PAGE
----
The LA Times is reporting that the FBI has reopened their investigation into the source of the Niger Forgeries, documents which allegedly led to the famous "16 Words" uttered by the President during his 2003 State of the Union despite the objections of George Tenet and Former Ambassador Joe Wilson.
WASHINGTON -- The FBI has reopened an inquiry into one of the most intriguing aspects of the pre-Iraq war intelligence fiasco: how the Bush administration came to rely on forged documents linking Iraq to nuclear weapons materials as part of its justification for the invasion.
The documents inspired intense U.S. interest in the buildup to the war -- and they led the CIA to send a former ambassador to the African nation of Niger to investigate whether Iraq had sought the materials there. The ambassador, Joseph C. Wilson IV, found little evidence to support such a claim, and the documents were later deemed to have been forged.
Apparently the FBI had already investigated and closed this case claiming that the forgeries were part of a money-making scheme, not a plan to affect U.S. Foreign policy, but apparently their feeling about the money-scheme is - not so much.
The FBI's decision to reopen the investigation reverses the agency's announcement last month that it had finished a two-year inquiry and concluded that the forgeries were part of a moneymaking scheme -- and not an effort to manipulate U.S. foreign policy.
Those findings concerned some members of the Senate Intelligence Committee after published reports that the FBI had not interviewed a former Italian spy named Rocco Martino, who was identified as the original source of the documents. The committee had requested the initial investigation.
"This is such a high-profile issue for a lot of reasons, and we think it's important to make sure there aren't lingering questions," said an aide to Sen. John D. Rockefeller IV (D-W.Va.), vice chairman of the Intelligence Committee. "There's always a chance that you do a little more investigating and you uncover something you hadn't seen before or you hadn't realized."
Not mentioned in the article, is the fact that Sen Rockefeller was the one who originally referred this case to the FBI for investigation following the conclusions of the Senate Intelligence Report. Sen Rockefeller is ranking Democratic Member of the Commitee.
A senior federal law enforcement official, who spoke on the condition of anonymity because of the sensitivity of the investigation, confirmed late Friday that the bureau had reopened the inquiry.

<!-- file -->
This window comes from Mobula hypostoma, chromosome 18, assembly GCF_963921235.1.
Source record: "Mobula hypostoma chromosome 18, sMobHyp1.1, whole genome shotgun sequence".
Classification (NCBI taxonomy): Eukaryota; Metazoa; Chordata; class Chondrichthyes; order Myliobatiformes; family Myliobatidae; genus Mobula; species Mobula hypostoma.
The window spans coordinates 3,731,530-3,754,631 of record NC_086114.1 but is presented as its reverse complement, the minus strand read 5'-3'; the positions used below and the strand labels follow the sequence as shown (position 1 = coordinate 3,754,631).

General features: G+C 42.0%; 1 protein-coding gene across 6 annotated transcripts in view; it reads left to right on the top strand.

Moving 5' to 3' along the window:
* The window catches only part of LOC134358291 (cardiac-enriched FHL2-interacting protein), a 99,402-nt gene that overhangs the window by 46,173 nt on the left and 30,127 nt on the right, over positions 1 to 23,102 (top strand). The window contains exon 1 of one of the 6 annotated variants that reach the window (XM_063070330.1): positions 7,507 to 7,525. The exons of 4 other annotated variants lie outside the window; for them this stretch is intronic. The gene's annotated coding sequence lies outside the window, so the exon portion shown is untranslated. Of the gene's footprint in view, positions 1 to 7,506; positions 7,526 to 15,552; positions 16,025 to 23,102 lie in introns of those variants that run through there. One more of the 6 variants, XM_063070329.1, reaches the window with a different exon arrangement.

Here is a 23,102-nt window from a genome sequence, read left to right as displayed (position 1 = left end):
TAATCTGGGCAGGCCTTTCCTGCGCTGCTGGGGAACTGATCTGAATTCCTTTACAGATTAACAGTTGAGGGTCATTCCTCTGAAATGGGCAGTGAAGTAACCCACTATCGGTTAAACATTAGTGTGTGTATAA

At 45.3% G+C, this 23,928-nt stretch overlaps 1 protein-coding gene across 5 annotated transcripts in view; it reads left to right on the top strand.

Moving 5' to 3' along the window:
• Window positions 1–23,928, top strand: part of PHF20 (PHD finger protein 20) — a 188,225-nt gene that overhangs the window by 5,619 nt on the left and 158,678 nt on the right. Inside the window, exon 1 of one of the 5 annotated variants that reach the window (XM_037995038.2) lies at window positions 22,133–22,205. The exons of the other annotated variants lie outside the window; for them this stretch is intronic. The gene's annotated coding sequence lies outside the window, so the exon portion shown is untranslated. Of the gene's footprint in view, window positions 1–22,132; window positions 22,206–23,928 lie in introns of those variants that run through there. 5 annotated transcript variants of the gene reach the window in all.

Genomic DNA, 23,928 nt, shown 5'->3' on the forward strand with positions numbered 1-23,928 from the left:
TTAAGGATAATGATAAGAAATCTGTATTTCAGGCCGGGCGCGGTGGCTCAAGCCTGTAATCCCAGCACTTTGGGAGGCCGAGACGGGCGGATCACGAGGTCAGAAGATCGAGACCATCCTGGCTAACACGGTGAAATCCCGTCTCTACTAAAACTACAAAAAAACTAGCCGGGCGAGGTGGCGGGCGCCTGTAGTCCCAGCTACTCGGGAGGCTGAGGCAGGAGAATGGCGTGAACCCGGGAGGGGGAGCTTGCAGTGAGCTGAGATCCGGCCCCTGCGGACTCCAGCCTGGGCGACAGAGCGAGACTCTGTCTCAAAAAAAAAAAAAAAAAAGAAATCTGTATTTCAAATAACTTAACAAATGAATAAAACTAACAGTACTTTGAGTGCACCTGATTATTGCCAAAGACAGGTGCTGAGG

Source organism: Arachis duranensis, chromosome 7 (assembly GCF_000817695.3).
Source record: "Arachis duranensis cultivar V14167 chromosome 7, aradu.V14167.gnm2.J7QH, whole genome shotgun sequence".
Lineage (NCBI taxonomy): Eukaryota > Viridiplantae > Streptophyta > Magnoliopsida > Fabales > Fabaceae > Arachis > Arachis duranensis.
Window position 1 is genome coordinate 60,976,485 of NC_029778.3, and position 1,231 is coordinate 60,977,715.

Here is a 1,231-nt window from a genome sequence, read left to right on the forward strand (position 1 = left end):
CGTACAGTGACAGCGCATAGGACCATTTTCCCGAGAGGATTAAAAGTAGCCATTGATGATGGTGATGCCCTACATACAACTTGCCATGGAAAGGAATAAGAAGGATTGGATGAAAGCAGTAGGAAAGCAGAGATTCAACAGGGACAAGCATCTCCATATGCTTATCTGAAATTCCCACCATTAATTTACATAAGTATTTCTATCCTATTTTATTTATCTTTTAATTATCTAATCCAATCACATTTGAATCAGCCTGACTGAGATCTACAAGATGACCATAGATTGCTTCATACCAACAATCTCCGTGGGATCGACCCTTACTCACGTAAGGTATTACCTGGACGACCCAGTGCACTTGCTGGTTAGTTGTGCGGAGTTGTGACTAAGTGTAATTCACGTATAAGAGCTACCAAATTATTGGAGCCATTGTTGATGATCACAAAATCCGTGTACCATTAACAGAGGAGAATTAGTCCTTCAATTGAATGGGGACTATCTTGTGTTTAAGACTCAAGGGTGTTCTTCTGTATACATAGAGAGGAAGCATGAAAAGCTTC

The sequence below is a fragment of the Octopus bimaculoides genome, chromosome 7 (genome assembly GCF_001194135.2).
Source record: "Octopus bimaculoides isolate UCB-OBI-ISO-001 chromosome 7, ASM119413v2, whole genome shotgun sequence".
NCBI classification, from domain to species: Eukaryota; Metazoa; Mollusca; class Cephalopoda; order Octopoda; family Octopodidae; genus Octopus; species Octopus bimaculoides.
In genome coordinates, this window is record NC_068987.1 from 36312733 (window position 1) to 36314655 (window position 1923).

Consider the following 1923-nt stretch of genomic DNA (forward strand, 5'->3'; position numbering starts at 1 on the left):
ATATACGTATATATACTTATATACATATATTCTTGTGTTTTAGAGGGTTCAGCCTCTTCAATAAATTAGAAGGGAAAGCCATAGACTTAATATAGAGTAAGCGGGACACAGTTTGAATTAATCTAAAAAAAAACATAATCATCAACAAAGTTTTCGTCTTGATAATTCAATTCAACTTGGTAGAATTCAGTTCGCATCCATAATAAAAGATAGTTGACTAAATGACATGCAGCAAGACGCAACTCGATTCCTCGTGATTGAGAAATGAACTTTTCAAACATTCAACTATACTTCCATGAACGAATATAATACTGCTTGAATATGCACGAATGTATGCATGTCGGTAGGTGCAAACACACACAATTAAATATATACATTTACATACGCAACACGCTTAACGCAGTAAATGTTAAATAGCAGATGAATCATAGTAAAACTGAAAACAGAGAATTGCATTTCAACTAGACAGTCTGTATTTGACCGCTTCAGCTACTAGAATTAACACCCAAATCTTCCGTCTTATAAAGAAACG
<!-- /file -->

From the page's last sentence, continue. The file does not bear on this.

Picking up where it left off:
Federal officials familiar with the case say investigators might examine whether the forgeries were instigated by U.S. citizens who advocated an invasion of Iraq or by members of the Iraqi National Congress -- the group led by Ahmad Chalabi that worked closely with Bush administration officials in the buildup to the war.
But the senior federal official said, "I don't expect the results to be any different. I think the answer is going to be that [Martino] wasn't acting in behalf of any government or intelligence agency. This guy was trying to peddle this to whoever he could."
Until now, the FBI's inquiry had been limited to probing whether foreign governments were involved in the forgeries, despite a broader request from Rockefeller that the FBI look into whether the forgeries reflected a "larger deception campaign aimed at manipulating public opinion and foreign policy regarding Iraq."
"I was surprised that [the FBI] ever closed it without coming to a conclusion as to the source," said former Sen. Bob Graham (D-Fla.), who was chairman of the Intelligence Committee when the Niger uranium claims first surfaced in the U.S. "It looks as if it's a fairly straightforward investigation trail to who the source was. And I'm glad the FBI has resumed the hunt."
Almost as interesting as who the original source of these document may be -- is the fact that the FBI had decided to give up looking for them in the first place, only to now - reverse themselves.